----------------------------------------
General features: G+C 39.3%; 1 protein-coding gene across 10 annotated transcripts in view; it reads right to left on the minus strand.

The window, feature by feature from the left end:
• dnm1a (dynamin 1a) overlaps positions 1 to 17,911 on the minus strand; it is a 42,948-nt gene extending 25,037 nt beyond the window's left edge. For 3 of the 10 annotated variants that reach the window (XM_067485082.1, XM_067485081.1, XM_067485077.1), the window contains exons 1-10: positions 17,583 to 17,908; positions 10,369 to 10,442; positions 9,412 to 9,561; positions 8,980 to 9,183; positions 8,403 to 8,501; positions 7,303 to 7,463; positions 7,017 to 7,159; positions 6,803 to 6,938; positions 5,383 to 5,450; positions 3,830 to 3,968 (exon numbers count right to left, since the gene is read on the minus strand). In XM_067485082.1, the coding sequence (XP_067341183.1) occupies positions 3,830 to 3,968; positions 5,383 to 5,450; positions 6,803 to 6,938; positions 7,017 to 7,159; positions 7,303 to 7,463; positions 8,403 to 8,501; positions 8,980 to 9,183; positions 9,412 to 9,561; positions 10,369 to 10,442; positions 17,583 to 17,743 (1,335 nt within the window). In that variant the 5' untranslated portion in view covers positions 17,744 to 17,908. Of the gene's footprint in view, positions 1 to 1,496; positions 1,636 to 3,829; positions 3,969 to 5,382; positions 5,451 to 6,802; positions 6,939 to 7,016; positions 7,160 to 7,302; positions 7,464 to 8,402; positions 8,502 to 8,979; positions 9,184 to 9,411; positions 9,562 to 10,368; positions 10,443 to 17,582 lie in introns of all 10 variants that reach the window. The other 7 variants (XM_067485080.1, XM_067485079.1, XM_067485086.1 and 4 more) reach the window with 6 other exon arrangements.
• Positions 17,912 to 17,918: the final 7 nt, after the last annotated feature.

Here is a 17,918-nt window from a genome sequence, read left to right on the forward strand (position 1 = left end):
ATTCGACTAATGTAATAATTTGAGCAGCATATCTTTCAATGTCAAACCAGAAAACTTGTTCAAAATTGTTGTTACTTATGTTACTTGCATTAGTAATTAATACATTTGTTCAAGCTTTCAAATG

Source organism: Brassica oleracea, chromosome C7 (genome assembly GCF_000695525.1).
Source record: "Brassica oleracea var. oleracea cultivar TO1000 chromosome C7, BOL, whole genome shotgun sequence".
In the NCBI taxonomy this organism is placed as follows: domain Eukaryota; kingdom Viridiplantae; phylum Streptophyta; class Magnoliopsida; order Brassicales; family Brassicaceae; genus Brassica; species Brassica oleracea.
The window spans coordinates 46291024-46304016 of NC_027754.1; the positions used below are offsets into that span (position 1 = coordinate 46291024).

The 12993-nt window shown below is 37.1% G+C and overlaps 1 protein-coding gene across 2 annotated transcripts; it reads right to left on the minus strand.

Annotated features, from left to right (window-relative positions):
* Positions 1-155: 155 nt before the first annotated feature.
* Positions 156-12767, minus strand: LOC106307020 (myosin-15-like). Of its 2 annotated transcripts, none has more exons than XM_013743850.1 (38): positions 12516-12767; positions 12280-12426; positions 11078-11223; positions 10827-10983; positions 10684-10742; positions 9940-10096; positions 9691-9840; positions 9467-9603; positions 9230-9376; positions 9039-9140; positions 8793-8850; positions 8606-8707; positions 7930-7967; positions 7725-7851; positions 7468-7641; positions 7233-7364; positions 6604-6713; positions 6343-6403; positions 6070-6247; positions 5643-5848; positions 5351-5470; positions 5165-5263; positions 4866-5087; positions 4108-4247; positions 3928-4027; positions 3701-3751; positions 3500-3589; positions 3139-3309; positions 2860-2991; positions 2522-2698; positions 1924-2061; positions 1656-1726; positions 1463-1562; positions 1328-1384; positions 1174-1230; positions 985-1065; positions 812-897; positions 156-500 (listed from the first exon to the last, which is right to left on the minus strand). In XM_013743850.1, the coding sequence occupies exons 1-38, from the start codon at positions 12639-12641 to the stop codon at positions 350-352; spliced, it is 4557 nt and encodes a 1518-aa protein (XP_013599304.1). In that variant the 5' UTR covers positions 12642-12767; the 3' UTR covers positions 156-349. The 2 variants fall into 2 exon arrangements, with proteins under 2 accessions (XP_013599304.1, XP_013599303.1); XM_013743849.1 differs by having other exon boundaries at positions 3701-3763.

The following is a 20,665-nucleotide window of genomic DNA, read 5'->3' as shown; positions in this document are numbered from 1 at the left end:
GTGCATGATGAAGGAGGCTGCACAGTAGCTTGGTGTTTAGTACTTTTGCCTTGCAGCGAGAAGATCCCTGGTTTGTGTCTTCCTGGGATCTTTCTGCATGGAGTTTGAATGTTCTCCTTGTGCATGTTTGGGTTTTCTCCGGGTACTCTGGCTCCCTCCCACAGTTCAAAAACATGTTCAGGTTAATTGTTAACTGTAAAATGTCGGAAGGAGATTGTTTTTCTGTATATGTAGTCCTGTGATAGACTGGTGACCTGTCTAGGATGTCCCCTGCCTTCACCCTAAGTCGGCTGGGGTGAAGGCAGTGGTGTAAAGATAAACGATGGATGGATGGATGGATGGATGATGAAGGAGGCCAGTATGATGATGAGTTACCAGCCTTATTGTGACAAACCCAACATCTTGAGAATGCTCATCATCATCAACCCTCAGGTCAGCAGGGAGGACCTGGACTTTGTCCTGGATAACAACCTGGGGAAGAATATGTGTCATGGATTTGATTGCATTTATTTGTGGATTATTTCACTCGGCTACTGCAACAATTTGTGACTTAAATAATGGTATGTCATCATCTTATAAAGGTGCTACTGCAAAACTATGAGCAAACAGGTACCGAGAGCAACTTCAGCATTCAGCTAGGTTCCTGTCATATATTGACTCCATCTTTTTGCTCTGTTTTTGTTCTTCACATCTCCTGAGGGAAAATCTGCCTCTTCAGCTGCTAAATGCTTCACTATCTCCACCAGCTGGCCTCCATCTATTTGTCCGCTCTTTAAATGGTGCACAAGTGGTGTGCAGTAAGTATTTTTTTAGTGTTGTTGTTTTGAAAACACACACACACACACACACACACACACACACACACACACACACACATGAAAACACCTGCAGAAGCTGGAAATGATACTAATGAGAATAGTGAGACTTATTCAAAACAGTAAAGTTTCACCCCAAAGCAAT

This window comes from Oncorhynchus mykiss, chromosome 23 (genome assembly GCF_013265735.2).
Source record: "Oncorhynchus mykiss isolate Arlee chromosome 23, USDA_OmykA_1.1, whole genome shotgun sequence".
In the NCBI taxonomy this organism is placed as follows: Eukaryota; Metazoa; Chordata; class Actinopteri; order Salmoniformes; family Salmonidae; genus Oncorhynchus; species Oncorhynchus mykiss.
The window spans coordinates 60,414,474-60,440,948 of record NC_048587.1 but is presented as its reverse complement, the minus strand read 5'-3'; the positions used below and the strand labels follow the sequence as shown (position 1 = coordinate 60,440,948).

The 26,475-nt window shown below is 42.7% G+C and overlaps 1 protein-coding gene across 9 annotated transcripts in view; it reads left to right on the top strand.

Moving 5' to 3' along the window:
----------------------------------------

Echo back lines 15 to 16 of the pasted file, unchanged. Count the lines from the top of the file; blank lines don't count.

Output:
The following is a 20,665-nucleotide window of genomic DNA, read 5'->3' as shown; positions in this document are numbered from 1 at the left end:
GTGCATGATGAAGGAGGCTGCACAGTAGCTTGGTGTTTAGTACTTTTGCCTTGCAGCGAGAAGATCCCTGGTTTGTGTCTTCCTGGGATCTTTCTGCATGGAGTTTGAATGTTCTCCTTGTGCATGTTTGGGTTTTCTCCGGGTACTCTGGCTCCCTCCCACAGTTCAAAAACATGTTCAGGTTAATTGTTAACTGTAAAATGTCGGAAGGAGATTGTTTTTCTGTATATGTAGTCCTGTGATAGACTGGTGACCTGTCTAGGATGTCCCCTGCCTTCACCCTAAGTCGGCTGGGGTGAAGGCAGTGGTGTAAAGATAAACGATGGATGGATGGATGGATGGATGATGAAGGAGGCCAGTATGATGATGAGTTACCAGCCTTATTGTGACAAACCCAACATCTTGAGAATGCTCATCATCATCAACCCTCAGGTCAGCAGGGAGGACCTGGACTTTGTCCTGGATAACAACCTGGGGAAGAATATGTGTCATGGATTTGATTGCATTTATTTGTGGATTATTTCACTCGGCTACTGCAACAATTTGTGACTTAAATAATGGTATGTCATCATCTTATAAAGGTGCTACTGCAAAACTATGAGCAAACAGGTACCGAGAGCAACTTCAGCATTCAGCTAGGTTCCTGTCATATATTGACTCCATCTTTTTGCTCTGTTTTTGTTCTTCACATCTCCTGAGGGAAAATCTGCCTCTTCAGCTGCTAAATGCTTCACTATCTCCACCAGCTGGCCTCCATCTATTTGTCCGCTCTTTAAATGGTGCACAAGTGGTGTGCAGTAAGTATTTTTTTAGTGTTGTTGTTTTGAAAACACACACACACACACACACACACACACACACACACACACACACACATGAAAACACCTGCAGAAGCTGGAAATGATACTAATGAGAATAGTGAGACTTATTCAAAACAGTAAAGTTTCACCCCAAAGCAAT